By Benjamin G Davis, Associate Professor of Law, University of Toledo College of Law
(Update 10/18 – app wrote a out the Ehren Watada court martial below. Today met the military judge who had heard that case. Also, next building over was a motions hearing in the Private Manning case. Watchers a little when there was a break in the 9/11 case. Finally, met one of the plaintiffs in the Hedges NDAA case that is in the Second Circuit. It is dismaying that in a theater that could 2-300 people there were only ten or so of us. There are great lawyers and students from all the law schools, Capitol Hill politicians who have been so vocal about the commissions are missing at the switch.)
Arrived near Fort Meade yesterday to watch on close circuit television the 9/11 military commission going on all this week. Over dinner and at the hotel read the live blog of what happened since Monday that is done over at lawfareblog.com, a site that never accepts my guest posts.
These motion hearing battles over the rules to apply are significant because the series of rulings will shape the advocacy space. Motion so far that struck me about presumptive classification appears to be setting up to what extent the public will get to hear about the torture as opposed to have this and other aspects of the process be held in secret without public or press access.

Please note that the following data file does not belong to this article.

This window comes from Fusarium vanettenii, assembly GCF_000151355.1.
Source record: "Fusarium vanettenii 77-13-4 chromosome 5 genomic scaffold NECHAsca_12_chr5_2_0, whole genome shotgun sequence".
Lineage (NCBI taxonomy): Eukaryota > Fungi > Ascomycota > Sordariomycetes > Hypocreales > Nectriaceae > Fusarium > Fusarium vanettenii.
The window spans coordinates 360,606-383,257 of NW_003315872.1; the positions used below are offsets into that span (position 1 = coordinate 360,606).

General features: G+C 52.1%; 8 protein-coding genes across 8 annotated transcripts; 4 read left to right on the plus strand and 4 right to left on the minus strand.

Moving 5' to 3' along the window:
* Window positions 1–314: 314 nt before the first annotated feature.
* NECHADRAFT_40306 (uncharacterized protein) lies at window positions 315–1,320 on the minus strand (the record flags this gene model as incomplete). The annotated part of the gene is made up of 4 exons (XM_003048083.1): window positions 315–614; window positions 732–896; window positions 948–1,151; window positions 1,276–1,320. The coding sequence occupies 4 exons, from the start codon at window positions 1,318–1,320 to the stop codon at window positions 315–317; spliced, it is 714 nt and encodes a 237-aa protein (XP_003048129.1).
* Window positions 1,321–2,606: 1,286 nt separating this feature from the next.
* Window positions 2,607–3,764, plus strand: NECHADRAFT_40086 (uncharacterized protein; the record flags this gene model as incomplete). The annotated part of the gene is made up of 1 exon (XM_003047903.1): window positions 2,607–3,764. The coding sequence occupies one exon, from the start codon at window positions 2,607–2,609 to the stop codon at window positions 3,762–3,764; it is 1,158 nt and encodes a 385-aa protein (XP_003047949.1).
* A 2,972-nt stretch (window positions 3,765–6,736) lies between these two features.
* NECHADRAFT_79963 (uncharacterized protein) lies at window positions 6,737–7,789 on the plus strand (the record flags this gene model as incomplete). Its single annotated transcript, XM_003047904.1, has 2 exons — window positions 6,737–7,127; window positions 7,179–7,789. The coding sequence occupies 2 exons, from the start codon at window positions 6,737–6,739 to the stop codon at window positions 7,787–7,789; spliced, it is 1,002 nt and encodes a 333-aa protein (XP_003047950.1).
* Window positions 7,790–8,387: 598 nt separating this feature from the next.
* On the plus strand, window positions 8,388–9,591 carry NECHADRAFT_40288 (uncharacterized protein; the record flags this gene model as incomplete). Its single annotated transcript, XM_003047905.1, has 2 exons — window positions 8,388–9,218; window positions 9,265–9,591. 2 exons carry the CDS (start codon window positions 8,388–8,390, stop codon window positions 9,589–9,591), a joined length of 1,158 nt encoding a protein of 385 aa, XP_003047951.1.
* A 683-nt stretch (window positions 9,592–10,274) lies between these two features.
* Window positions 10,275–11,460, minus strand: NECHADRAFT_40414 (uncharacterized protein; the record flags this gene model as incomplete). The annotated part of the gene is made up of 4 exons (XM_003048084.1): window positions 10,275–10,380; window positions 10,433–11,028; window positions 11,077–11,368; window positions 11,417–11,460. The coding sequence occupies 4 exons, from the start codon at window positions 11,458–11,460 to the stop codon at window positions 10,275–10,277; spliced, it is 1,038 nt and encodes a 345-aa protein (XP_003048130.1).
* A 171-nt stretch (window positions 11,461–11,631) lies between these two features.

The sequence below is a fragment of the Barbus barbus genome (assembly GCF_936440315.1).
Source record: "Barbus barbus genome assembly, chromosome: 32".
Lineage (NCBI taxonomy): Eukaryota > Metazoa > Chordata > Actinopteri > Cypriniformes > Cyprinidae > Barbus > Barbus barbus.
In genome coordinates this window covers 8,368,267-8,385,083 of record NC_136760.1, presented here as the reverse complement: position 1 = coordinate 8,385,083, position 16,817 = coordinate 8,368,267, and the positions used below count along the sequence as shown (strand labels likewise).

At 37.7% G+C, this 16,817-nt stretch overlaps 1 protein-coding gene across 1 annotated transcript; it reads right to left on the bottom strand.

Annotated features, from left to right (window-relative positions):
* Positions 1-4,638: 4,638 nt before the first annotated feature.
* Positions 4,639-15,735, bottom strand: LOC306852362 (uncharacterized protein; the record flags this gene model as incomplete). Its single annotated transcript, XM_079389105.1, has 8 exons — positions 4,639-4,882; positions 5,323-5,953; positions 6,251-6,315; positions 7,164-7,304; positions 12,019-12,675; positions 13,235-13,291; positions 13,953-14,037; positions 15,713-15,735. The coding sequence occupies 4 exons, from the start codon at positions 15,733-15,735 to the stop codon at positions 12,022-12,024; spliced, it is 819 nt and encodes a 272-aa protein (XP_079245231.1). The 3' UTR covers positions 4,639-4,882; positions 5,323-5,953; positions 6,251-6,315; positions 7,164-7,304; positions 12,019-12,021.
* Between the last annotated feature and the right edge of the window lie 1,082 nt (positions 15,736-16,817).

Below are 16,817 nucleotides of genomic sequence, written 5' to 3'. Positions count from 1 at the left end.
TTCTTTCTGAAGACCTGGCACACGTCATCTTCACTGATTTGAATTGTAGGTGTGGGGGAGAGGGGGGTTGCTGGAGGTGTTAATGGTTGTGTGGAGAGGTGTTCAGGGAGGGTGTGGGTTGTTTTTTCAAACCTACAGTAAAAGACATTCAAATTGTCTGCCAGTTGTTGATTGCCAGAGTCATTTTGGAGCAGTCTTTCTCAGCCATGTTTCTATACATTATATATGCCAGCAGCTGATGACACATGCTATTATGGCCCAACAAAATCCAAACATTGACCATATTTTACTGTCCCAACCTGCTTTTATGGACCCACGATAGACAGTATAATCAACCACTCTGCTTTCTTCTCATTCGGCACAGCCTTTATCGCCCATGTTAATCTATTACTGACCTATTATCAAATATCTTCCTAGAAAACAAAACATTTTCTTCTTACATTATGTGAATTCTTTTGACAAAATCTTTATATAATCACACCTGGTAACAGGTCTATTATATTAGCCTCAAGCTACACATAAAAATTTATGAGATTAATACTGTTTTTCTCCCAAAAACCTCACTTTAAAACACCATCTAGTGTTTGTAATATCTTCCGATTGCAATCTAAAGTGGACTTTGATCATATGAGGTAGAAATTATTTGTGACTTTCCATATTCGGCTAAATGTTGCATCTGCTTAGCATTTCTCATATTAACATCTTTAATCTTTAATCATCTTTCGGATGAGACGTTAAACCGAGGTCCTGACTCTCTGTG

ACLU argument goes right at the Bush era notion that detainees statements on their treatment should be kept secret in the proceedings from the public and the press. The whole world is watching to see how that one goes.
Another thing came to mind thinking back to the denouement of the Ehren Watada court martial for refusing a troop movement to Iraq was declared a mistrial after the military jury had been empaneled. Subsequently, a federal judge barred retrial under a right against double jeopardy. That got me wondering when double jeopardy attaches in the military commission setting? Not sure, but I think this issue may later become important.